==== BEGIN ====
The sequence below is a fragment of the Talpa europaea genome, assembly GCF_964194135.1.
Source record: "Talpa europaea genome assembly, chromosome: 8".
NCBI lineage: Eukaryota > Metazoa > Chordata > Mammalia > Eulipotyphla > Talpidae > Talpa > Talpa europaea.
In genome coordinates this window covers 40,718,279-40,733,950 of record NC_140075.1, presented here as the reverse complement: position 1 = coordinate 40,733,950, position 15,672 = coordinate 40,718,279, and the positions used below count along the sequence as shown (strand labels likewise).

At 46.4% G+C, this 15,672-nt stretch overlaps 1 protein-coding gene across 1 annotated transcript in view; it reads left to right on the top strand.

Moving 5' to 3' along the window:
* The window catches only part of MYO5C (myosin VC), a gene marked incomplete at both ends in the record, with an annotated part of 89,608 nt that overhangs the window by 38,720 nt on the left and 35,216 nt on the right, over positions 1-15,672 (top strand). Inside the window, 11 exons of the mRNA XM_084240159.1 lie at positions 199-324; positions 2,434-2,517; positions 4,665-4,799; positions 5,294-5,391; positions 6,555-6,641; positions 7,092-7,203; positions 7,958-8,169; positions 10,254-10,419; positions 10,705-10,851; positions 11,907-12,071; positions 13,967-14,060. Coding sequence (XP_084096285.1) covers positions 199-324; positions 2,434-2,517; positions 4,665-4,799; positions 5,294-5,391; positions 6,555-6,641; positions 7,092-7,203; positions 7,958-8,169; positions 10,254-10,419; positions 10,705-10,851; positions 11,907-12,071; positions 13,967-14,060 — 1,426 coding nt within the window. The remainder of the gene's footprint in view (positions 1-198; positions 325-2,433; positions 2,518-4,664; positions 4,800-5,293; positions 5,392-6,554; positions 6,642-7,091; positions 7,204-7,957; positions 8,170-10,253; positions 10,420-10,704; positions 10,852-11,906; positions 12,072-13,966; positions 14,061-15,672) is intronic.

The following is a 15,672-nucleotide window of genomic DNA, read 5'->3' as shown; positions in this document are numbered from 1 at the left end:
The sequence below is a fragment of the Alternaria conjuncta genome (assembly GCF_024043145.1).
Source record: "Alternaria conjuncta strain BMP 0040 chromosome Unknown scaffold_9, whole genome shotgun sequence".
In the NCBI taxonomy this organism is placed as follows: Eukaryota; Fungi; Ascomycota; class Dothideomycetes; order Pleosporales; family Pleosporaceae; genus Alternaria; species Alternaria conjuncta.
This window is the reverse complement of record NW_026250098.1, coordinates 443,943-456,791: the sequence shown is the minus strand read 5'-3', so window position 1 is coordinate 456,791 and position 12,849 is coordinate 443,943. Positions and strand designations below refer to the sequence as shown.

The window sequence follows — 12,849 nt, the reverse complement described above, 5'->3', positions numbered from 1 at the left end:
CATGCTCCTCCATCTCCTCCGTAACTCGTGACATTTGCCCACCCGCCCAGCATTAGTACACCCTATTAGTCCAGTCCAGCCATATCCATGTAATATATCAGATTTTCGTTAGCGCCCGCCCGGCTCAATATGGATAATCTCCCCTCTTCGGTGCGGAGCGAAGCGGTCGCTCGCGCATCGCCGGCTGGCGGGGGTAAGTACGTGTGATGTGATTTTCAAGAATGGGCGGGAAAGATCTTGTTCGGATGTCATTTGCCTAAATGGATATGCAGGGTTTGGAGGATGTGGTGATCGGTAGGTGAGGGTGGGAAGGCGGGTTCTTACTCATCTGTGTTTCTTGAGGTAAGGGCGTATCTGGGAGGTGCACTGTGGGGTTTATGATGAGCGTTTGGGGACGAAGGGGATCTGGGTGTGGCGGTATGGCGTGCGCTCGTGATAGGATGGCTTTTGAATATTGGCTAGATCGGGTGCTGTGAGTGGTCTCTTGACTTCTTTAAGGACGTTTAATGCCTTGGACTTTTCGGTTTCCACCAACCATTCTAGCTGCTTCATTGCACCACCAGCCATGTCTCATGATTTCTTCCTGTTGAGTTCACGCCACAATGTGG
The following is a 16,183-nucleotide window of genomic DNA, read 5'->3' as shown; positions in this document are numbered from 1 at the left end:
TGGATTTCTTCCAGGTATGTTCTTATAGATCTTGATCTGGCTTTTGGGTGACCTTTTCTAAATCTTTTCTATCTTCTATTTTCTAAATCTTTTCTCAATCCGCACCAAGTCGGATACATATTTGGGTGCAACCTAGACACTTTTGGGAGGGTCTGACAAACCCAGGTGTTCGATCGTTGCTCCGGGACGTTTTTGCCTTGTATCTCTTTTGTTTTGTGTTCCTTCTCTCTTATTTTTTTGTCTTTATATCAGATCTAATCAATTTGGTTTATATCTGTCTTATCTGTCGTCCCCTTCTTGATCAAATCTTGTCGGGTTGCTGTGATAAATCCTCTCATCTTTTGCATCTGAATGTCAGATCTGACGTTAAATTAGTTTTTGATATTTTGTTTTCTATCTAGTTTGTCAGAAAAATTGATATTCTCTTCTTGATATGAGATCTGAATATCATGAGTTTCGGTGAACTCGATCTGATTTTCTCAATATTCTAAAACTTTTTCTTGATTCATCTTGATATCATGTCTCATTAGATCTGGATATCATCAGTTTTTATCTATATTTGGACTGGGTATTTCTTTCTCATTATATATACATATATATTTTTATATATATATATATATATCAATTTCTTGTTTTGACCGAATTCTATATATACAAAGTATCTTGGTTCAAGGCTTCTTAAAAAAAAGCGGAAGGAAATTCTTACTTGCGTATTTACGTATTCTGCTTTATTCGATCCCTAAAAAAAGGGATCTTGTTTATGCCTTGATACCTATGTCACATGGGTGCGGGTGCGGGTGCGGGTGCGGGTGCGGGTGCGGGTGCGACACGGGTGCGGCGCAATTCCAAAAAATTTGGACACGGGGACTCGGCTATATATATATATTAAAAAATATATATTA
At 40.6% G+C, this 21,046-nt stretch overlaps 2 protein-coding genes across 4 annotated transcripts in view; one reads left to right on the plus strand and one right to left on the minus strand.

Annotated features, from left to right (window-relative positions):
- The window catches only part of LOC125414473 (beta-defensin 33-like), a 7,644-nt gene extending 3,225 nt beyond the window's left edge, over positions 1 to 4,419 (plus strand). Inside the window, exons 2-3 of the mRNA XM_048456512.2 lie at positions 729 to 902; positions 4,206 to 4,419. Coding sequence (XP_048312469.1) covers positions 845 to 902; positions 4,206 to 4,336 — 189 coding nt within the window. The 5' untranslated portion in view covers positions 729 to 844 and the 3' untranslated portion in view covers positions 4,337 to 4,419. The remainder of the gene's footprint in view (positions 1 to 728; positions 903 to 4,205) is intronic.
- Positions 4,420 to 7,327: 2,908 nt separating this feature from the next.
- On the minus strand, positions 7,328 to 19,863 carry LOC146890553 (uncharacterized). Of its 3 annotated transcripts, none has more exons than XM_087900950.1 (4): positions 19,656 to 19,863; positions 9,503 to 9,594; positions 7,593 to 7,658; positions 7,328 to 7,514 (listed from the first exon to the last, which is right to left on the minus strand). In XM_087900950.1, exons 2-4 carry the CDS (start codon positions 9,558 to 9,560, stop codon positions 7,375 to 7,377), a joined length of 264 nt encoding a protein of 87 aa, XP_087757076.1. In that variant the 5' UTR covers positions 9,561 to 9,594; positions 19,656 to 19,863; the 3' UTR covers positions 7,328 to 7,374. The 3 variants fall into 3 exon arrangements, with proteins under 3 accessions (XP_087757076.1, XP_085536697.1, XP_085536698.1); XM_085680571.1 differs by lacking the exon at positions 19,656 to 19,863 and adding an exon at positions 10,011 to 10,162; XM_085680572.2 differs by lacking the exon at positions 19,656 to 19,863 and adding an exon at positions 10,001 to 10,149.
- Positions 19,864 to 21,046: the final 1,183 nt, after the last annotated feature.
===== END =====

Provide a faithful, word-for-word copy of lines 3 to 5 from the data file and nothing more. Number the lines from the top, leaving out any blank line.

NCBI lineage: Eukaryota > Metazoa > Chordata > Mammalia > Eulipotyphla > Talpidae > Talpa > Talpa europaea.
In genome coordinates this window covers 40,718,279-40,733,950 of record NC_140075.1, presented here as the reverse complement: position 1 = coordinate 40,733,950, position 15,672 = coordinate 40,718,279, and the positions used below count along the sequence as shown (strand labels likewise).

At 46.4% G+C, this 15,672-nt stretch overlaps 1 protein-coding gene across 1 annotated transcript in view; it reads left to right on the top strand.